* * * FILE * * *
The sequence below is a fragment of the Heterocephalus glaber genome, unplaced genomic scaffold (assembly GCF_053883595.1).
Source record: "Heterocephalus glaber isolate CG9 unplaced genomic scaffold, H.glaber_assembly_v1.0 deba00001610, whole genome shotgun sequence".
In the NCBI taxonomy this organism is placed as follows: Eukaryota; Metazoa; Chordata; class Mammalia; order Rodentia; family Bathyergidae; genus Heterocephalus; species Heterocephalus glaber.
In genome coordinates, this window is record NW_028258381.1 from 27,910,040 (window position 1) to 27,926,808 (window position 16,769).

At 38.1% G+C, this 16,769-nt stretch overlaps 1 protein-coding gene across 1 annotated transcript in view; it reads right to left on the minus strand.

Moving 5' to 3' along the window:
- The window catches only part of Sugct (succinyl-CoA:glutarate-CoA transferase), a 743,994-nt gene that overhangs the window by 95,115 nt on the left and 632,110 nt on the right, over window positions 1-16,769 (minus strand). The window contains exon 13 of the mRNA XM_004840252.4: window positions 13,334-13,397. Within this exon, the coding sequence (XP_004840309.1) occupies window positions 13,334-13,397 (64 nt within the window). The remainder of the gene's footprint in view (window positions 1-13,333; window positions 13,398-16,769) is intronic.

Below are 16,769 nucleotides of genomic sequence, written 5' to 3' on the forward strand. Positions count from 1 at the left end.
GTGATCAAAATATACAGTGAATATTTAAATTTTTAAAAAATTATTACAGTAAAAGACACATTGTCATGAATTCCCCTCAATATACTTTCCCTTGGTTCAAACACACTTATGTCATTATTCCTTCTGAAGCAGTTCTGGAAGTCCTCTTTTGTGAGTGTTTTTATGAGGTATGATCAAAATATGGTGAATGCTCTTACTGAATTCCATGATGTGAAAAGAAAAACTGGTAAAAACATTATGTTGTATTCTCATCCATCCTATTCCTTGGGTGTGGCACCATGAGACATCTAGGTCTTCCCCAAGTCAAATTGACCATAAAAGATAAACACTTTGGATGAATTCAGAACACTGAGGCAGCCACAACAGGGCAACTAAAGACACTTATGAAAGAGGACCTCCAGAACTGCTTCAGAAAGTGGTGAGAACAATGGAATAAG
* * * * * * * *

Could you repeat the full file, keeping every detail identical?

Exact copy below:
The sequence below is a fragment of the Heterocephalus glaber genome, unplaced genomic scaffold (assembly GCF_053883595.1).
Source record: "Heterocephalus glaber isolate CG9 unplaced genomic scaffold, H.glaber_assembly_v1.0 deba00001610, whole genome shotgun sequence".
In the NCBI taxonomy this organism is placed as follows: Eukaryota; Metazoa; Chordata; class Mammalia; order Rodentia; family Bathyergidae; genus Heterocephalus; species Heterocephalus glaber.
In genome coordinates, this window is record NW_028258381.1 from 27,910,040 (window position 1) to 27,926,808 (window position 16,769).

At 38.1% G+C, this 16,769-nt stretch overlaps 1 protein-coding gene across 1 annotated transcript in view; it reads right to left on the minus strand.

Moving 5' to 3' along the window:
- The window catches only part of Sugct (succinyl-CoA:glutarate-CoA transferase), a 743,994-nt gene that overhangs the window by 95,115 nt on the left and 632,110 nt on the right, over window positions 1-16,769 (minus strand). The window contains exon 13 of the mRNA XM_004840252.4: window positions 13,334-13,397. Within this exon, the coding sequence (XP_004840309.1) occupies window positions 13,334-13,397 (64 nt within the window). The remainder of the gene's footprint in view (window positions 1-13,333; window positions 13,398-16,769) is intronic.

Below are 16,769 nucleotides of genomic sequence, written 5' to 3' on the forward strand. Positions count from 1 at the left end.
GTGATCAAAATATACAGTGAATATTTAAATTTTTAAAAAATTATTACAGTAAAAGACACATTGTCATGAATTCCCCTCAATATACTTTCCCTTGGTTCAAACACACTTATGTCATTATTCCTTCTGAAGCAGTTCTGGAAGTCCTCTTTTGTGAGTGTTTTTATGAGGTATGATCAAAATATGGTGAATGCTCTTACTGAATTCCATGATGTGAAAAGAAAAACTGGTAAAAACATTATGTTGTATTCTCATCCATCCTATTCCTTGGGTGTGGCACCATGAGACATCTAGGTCTTCCCCAAGTCAAATTGACCATAAAAGATAAACACTTTGGATGAATTCAGAACACTGAGGCAGCCACAACAGGGCAACTAAAGACACTTATGAAAGAGGACCTCCAGAACTGCTTCAGAAAGTGGTGAGAACAATGGAATAAG